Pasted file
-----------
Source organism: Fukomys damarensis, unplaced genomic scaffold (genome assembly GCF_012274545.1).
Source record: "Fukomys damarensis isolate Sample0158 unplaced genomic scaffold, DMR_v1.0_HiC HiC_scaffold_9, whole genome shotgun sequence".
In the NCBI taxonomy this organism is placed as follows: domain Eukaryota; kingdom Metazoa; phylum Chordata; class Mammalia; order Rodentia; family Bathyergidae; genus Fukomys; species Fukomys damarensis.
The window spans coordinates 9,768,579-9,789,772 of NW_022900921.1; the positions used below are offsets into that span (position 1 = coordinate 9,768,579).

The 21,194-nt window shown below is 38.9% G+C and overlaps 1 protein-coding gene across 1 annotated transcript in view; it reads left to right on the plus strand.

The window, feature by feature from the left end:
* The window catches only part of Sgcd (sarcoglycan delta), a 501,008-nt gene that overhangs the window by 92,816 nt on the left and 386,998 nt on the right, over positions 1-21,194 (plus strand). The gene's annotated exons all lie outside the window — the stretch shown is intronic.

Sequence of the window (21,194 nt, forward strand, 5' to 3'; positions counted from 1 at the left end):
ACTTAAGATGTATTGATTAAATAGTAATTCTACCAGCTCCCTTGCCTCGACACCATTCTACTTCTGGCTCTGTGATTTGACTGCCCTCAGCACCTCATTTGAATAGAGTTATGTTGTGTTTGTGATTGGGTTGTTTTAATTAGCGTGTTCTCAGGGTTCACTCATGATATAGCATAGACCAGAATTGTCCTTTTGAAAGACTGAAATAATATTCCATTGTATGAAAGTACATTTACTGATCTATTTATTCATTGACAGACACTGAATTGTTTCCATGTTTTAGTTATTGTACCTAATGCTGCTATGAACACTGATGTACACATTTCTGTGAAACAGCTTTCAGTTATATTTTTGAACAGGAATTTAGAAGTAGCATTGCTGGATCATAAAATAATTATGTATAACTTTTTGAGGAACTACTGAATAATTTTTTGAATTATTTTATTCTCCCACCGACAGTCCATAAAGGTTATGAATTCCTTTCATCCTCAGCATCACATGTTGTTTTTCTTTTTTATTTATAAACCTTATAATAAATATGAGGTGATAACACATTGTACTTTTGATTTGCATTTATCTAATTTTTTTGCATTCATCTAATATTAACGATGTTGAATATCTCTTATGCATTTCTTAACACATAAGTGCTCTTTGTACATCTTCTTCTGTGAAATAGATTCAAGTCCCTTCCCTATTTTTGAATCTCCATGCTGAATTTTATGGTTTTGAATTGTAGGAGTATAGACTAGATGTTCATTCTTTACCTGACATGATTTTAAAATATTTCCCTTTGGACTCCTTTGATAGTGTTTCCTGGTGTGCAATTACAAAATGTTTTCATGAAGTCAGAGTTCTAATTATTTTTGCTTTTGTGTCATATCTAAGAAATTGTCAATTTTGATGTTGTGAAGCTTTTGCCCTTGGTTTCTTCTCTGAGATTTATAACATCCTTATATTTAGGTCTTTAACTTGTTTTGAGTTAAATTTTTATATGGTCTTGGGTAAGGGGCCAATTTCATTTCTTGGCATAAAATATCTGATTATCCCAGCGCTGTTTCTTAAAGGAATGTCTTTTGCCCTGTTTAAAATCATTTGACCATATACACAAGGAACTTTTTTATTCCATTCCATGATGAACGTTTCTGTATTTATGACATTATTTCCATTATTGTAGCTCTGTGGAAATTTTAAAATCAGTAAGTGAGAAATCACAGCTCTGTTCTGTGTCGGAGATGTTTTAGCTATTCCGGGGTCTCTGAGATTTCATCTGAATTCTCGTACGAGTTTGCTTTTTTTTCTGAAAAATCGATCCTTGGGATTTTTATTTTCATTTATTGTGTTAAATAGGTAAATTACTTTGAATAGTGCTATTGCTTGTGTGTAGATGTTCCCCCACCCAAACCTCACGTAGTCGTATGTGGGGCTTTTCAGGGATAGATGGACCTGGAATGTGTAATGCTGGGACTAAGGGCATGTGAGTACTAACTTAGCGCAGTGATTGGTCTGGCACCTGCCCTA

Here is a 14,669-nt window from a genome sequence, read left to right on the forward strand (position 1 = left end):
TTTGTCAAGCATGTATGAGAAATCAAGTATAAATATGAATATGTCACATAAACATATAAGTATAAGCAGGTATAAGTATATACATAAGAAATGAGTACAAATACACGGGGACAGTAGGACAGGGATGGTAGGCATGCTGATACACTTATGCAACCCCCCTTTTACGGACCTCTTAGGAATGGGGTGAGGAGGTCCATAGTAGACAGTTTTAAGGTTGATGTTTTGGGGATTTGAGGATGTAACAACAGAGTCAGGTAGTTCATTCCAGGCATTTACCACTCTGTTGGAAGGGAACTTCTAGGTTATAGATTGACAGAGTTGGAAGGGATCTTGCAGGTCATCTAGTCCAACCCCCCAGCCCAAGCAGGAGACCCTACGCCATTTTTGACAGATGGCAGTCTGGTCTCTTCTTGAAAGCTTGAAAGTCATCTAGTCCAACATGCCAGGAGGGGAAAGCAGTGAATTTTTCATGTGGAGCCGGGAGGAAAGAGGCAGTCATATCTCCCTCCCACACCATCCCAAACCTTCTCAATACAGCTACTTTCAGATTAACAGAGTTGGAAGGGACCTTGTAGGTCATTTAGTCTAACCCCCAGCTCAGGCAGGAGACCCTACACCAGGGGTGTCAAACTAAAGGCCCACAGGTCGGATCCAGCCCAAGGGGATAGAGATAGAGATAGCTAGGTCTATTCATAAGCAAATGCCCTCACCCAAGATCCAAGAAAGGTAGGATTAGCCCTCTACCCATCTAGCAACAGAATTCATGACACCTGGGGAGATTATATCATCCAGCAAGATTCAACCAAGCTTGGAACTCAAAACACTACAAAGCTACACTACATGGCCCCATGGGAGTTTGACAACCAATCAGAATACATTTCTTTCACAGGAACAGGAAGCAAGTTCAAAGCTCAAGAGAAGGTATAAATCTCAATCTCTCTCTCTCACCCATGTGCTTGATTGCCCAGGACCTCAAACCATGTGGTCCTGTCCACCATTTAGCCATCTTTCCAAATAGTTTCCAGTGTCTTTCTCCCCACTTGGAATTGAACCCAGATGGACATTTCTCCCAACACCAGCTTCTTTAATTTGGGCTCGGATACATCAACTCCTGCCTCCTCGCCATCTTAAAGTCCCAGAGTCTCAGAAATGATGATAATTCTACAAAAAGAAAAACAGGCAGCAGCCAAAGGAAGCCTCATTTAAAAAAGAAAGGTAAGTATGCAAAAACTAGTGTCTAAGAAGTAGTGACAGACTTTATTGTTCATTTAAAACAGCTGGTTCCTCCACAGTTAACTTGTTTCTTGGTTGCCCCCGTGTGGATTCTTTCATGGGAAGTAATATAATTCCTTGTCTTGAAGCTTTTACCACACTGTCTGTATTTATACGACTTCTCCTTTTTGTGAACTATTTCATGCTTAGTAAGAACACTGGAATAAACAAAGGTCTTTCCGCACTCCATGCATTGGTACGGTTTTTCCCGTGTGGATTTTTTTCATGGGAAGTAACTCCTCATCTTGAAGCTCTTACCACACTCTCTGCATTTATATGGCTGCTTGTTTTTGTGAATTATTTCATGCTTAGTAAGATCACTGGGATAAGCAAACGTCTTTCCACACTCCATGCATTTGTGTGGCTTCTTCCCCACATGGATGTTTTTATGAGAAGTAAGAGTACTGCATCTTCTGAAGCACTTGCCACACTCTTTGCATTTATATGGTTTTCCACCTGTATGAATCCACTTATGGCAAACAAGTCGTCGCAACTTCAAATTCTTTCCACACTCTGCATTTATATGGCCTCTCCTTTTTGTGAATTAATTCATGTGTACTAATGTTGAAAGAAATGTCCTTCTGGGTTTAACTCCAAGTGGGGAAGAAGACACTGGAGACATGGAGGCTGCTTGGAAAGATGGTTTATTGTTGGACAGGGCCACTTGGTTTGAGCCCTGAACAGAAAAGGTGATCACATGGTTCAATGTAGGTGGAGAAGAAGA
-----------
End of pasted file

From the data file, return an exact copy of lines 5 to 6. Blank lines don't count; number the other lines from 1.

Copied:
The 21,194-nt window shown below is 38.9% G+C and overlaps 1 protein-coding gene across 1 annotated transcript in view; it reads left to right on the plus strand.

The window, feature by feature from the left end: